Those signs were being knocked down not as a campaign prank, the young campaigner said, but because people want to steal the metal supports for the vinyl signs.
And he quickly said, "Same thing is happening to the Spratt campaign signs" of that type.
Given a perfect opportunity to whine and moan, the Norman campaign instead acted like it had been there before.
The complaint from Mr. Wilkinson is about more things than just the signs. Whether his complaints on the other issue are valid or not.
But his complaint about the Fort Mill Times is way off the mark.
If Wilkinson doesn't take the problem seriously enough to file a police report, why should the Fort Mill Times treat it seriously?
The Fort Mill Times has taken the issue of sign theft seriously in the past. It once ran a picture of a municipal council candidate in the paper. The picture showed the candidate stealing his opponent's signs. The police report that backed the story up noted the candidate's car was searched and his trunk loaded with his opponents signs.
It was exactly the problem that Wilkinson is complaining about, but it was a solid story, not some ephemeral allegation made only to the editor of a newspaper.
It was covered like any other crime would be covered.
A couple of other notes on campaign sign theft.
Danny Stacy, the successful GOP candidate for the S.C. House seat that includes both Chester and Cherokee counties made a joke about a similar complaint made by his opponent in the Republican primary for the House 29 seat. Marcia Duncan, his opponent, actually filed a police report in Cherokee County and said the crime was theft of "thousands of dollars" of signs.
He suggested that the signs may have cost that much to make, but they weren't WORTH that much. They are just paper and wooden stakes. He thought it was kind of childish.
Lastly, this one goes a while back, is way out of this area, but the candidate I have the most respect for on the sign issue is a guy named Richard Huggins.
Huggins ran for Barnwell County Council in the late '90s. I went over his campaign disclosure forms and saw he listed an expense of a few hundred dollars, paid to a guy to REMOVE his signs.
He paid a guy in advance to remove his signs after the election was over.
Best campaign money I've ever seen spent, because once the campaign is over, win or lose, the sign goes from being political speech to litter.
Wilkinson ought to take a cue from those others.
Sign theft is a joke to another candidate for S.C. House. It's something another candidate will spend money on to remove because any value they have disappears the day after the General Election.
But if he thinks it is serious enough, he then ought to do the serious first step. File a police report.
Until then, it's just whiny, crybaby political paranoia. The only person doing any “drive-by” anything is Wilkinson, expecting a newspaper to print a criminal allegation without filing a police report first.

A note
I sometimes tread a precarious line being married to whom I am married. It's more precarious for her than me.
But sometimes, things, like this, can be crystal clear.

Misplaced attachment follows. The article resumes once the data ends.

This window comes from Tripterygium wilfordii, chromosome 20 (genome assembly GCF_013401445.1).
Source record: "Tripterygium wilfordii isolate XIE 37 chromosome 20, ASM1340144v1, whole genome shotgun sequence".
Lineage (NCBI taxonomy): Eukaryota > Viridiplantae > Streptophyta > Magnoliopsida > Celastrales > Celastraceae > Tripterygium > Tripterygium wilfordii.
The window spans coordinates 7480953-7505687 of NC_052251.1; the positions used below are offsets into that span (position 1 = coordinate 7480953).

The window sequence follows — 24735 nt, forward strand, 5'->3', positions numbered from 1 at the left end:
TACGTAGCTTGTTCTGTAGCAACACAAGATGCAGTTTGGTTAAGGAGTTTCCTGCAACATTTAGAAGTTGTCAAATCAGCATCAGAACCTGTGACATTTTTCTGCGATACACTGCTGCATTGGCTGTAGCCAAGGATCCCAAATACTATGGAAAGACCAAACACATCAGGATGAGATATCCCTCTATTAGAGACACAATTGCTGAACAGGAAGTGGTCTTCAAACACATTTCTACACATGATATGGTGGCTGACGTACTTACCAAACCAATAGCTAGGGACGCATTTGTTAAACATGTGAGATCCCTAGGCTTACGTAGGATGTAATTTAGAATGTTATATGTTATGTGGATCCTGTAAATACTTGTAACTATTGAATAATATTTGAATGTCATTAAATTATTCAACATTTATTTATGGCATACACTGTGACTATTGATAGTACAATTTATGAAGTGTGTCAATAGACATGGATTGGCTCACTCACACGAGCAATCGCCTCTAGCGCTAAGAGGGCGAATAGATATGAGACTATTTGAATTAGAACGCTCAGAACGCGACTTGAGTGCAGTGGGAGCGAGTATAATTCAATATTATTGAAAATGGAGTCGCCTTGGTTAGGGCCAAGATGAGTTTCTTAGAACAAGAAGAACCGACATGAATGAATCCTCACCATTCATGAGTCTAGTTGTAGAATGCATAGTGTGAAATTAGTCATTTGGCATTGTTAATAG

I am the editor of The News & Reporter in Chester. My wife is currently on maternity leave, but she's the publisher of the Fort Mill Times.
There is no competitive overlap in our coverage areas, but her paper is owned by McClatchy Newspapers, which also owns The Evening Herald in Rock Hill, which purports to cover Chester County. It can get sticky for her sometimes.
But we actually (to use small town talk) take The Evening Herald as our daily newspaper. My wife and her paper are extremely focused on Fort Mill Township, and nobody covers that area better. I am not small-town oriented, however. I like to focus on at least the county level, so to find out what is going on in the county, we "take" The Herald.
Maybe we could subscribe to The Charlotte Observer, but it hasn't become a McClatchy paper editorially yet, and suffers from overblown sense of importance, relevance and other kinds of grandiosity. In a couple of years, it will have adjusted to the better way McClatchy does things.
And honestly, I live in South Carolina and don’t like anything about North Carolina, except for Ri-Ra’s Irish pub in downtown Charlotte.
That’s it.
So when I got an e-mail from these guys complaining about the Fort Mill Times, I just had to ask her what she knew. She told me what her editor told her. Mike's a good guy.
I haven’t talked to Mike, but my educated guess here is Mr. Wilkinson thinks he wasn’t taken seriously. My approach would be pretty much the same as Mike’s. My guess, again, is that it’s not Mike not taking Wilkinson seriously. I think Wilkinson isn't taking this "problem" seriously, because he's not doing what he ought to do, and filing the report.
Given the attitude of Norman's paid campaign staffer in Chester, which I hope reflects the campaign's attitude, I wonder if the Norman campaign knows whether they were shopping around a "They're stealing our signs" story, which most people take as a "BOO HOO" story.
One other thing I take very seriously is complaints about the "liberal media conspiracy," like the ones alleged in this letter.